Mechanical Properties of Fluids

A schematic diagram of Venturimeter

Venturimeter: determining the fluid speed

  • By Equation of Continuity: -A1v1=A2v2.
  • This implies v2=(A1/A2)v1 (Equation(1))
  • By Bernoulli’s equation:- P1 + (1/2) ρ v12 + ρg h = (1/2) ρ v22 + ρg h
    • As height is same we can ignore the term ρg
    • This implies P1-P2=(1/2) ρ(v22– v12)
    • =1/2ρ(A12/A22v12– v12)(Using equation(1)
    • =1/2ρv12(A12/A22 -1)
    • =1/2ρv12(A12/A22-1)
  • As there is pressure difference the level of the fluid in the U-tube changes.
  • (P1-P2) = hρmgwhere ρm(density of the fluid inside the manometer).
  • 1/2ρv12(A12/A22-1)=hρmg
  • v1 = 2hρmg/ρ[A12/A22-1]-1/2

Practical Application of Venturimeter:

  1. Spray Gun or perfume bottle- They are based on the principle of Venturimeter.
  • Consider a bottle filled with fluidand having a pipe which goes straight till constriction.There is a narrow end of pipewhich has a greater cross sectional area.
  • The cross sectional area of constriction which is at middle is less.
  • There is pressure difference when we spray as a result some air goes in ,velocity of the air changes depending on the cross sectional area.
  • Also because of difference in cross sectional area there is pressure difference, the level of the fluid rises and it comes out.

Problem:- The flow of blood in a large artery of an anesthetiseddog is diverted through a Venturimeter.The wider part of the meter has a crosssectionalarea equal to that of the artery.A = 8 mm2. The narrower part has an areaa = 4 mm2. The pressure drop in the artery is 24 Pa. What is the speed of the blood inthe artery?

Answer: –The density of blood is 10.1 to be 1.06 × 103 kg m-3. The ratio of the

areas is(A/a) = 2.

Using Equation = 2hρmg/ρ[A12/A22-1]-1/2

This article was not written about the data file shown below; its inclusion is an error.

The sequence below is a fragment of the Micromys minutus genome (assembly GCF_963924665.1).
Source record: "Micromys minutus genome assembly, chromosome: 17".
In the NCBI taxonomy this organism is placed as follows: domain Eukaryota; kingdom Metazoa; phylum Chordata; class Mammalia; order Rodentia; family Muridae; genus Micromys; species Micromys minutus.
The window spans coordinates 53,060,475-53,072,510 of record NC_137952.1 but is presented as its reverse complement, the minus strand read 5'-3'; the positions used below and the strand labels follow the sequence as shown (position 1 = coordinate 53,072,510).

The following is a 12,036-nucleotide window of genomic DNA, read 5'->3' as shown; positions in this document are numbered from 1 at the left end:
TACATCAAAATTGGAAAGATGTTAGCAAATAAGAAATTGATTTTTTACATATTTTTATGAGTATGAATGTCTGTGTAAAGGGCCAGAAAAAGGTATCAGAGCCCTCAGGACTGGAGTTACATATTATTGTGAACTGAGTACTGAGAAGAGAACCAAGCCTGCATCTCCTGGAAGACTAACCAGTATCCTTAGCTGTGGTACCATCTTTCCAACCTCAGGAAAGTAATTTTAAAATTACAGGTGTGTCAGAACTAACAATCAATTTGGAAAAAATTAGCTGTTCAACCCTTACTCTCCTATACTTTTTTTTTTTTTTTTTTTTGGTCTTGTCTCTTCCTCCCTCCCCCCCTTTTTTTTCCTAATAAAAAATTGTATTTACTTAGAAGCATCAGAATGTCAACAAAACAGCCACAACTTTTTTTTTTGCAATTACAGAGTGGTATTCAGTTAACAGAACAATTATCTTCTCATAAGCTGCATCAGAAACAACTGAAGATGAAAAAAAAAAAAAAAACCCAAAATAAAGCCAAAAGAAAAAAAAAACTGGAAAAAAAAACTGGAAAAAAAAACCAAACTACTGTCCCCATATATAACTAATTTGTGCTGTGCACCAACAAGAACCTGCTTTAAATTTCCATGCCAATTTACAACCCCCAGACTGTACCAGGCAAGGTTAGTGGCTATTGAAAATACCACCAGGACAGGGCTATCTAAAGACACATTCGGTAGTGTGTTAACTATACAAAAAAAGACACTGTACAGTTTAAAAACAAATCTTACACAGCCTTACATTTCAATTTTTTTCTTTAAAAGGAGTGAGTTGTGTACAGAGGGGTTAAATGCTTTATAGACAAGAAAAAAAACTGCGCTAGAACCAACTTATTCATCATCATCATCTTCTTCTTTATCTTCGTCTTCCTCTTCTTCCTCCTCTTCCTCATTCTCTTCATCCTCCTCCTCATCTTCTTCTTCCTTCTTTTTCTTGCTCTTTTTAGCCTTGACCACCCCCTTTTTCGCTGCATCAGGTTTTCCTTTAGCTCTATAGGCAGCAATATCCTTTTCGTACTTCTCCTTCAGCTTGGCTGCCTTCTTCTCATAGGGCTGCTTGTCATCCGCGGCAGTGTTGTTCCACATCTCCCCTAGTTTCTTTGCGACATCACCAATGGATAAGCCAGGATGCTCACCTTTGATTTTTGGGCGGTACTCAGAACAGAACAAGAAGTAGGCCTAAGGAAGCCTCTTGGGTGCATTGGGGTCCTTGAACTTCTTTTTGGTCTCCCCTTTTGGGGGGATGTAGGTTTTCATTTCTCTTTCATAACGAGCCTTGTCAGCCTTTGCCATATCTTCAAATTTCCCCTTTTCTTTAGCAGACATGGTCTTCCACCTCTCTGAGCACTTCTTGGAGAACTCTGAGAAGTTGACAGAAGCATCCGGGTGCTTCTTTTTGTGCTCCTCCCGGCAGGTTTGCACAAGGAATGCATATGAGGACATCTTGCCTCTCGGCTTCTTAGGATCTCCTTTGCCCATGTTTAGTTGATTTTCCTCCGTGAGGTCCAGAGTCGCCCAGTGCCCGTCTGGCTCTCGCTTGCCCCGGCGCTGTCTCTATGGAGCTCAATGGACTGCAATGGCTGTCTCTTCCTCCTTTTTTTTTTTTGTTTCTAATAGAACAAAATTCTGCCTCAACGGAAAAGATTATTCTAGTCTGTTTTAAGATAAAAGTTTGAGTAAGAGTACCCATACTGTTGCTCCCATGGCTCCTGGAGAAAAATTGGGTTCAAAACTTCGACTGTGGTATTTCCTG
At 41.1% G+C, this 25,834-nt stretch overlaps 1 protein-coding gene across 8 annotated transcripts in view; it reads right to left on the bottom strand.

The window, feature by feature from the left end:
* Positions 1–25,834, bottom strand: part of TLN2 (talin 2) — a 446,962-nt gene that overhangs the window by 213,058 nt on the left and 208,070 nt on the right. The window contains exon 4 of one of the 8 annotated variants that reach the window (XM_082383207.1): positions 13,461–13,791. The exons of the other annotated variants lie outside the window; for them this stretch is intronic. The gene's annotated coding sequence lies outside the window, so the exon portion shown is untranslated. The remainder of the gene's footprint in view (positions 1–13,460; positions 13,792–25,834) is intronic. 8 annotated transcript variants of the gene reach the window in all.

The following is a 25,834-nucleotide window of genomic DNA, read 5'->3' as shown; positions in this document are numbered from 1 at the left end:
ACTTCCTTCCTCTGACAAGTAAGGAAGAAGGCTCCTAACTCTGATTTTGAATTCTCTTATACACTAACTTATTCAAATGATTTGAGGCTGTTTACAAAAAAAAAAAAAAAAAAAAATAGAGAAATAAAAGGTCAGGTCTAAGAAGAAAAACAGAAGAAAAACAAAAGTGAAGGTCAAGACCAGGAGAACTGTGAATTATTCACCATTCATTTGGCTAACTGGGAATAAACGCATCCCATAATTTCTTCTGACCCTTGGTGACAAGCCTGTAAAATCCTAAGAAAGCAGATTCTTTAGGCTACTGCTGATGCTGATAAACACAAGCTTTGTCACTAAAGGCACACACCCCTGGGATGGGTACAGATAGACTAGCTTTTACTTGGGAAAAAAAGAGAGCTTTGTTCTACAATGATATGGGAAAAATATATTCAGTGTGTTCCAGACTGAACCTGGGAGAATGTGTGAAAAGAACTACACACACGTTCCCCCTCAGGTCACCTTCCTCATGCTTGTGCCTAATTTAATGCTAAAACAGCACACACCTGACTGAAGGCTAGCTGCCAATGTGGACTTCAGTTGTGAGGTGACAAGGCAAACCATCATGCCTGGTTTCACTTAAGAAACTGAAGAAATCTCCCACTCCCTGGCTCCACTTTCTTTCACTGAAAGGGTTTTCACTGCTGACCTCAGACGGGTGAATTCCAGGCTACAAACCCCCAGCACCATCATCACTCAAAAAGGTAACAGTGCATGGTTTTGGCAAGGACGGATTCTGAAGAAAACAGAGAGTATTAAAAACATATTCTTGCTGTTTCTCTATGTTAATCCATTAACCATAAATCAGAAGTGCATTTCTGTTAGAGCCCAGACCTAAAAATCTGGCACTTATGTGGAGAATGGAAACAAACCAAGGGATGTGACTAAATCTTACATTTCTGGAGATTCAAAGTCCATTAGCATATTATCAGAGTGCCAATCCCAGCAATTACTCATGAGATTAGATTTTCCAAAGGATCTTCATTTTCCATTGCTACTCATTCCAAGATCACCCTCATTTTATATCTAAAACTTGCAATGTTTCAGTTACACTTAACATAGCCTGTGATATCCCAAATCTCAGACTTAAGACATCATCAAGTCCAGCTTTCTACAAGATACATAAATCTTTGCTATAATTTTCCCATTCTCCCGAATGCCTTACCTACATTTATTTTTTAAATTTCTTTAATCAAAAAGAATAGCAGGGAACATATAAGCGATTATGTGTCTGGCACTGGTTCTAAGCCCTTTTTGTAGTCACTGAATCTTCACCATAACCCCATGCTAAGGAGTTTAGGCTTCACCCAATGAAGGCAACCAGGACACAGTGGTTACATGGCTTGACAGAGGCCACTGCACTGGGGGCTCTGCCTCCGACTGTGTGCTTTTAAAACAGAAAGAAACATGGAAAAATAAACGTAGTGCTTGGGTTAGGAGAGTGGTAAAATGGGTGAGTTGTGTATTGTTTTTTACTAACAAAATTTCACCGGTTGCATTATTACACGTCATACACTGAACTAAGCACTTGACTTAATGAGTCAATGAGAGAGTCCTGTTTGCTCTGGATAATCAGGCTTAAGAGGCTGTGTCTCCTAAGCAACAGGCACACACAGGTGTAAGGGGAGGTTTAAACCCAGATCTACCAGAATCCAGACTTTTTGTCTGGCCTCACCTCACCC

v1=√2x24Pa/(1060kgm-3x (22-1)) = 0.125ms-1.

Dynamic Lift

  • Dynamic lift is the normal force that acts on a body by virtue of its motion through a fluid.
  • Consider an object which is moving through the fluid,and due to the motion of the object through the fluid there is a normal force which acts on the body.
  • This force is known as dynamic lift.
  • Dynamic lift is most popularly observed in aeroplanes.
    • Whenever an aeroplane is flying in the air, due to its motion through the fluid here fluid is air in the atmosphere.Due to its motion through this fluid, there is a normal force which acts on the body in the vertically upward direction.
    • This force is known as Dynamic lift.
  • Examples:
    • Airplane wings
    • Spinning ball in air
Mechanical Properties of Fluids
Mechanical Properties of Fluids

Magnus Effect

  • Dynamic lift by virtue of spinning is known as Magnus effect.
  • Magnus effect is a special name given to dynamic lift by virtue of spinning.
  • Example:-Spinning of a ball.
    • Case1:-When the ball is not spinning.
      • The ball moves in the air it does not spin, the velocity of the ball above and below the ball is same.
      • As a result there is no pressure difference.(ΔP= 0).
      • Therefore there is no dynamic lift.
Mechanical Properties of Fluids
Mechanical Properties of Fluids

Problem:- In a test experiment on a model aeroplane in a wind tunnel, the flow speeds on the upper and lower surfaces of the wing are 70 m s–1 and 63 m s–1 respectively. What is the lift on, the wing if its area is 2.5 m2? Take the density of air to be 1.3 kg m–3.


Speed of wind on the upper surface of the wing, V1 = 70 m/s

Speed of wind on the lower surface of the wing, V2 = 63 m/s

Area of the wing, A = 2.5 m2

Density of air, ρ = 1.3 kg m–3

According to Bernoulli’s theorem, we have the relation:


P1+1/2 (ρ V12) = P2+1/2(ρV22)

P2-P1 = 1/2 ρ (V12 – V22)

P1 = Pressure on the upper surface of the wing

P2 = Pressure on the lower surface of the wing

The pressure difference between the upper and lower surfaces of the wing provides lift

to the aeroplane.

Dynamic Lift on the wing = (P2-P1) A

=1/2 ρ (V12 – V22) A

=1.3((70)2 – (63)2) x2.5

= 1512.87

= 1.51 × 103 N

Therefore, the lift on the wing of the aeroplane is 1.51 × 103 N.

Problem:- A fully loaded Boeing aircraft has a mass of 3.3×105kg.Its total wing area is 500m2.It is a level flight with a speed of 960km/h.Estimate the pressure difference between the lower and upper surfaces of the wings.


Weight of the aircraft= Dynamic lift

mg = (P1-P2) A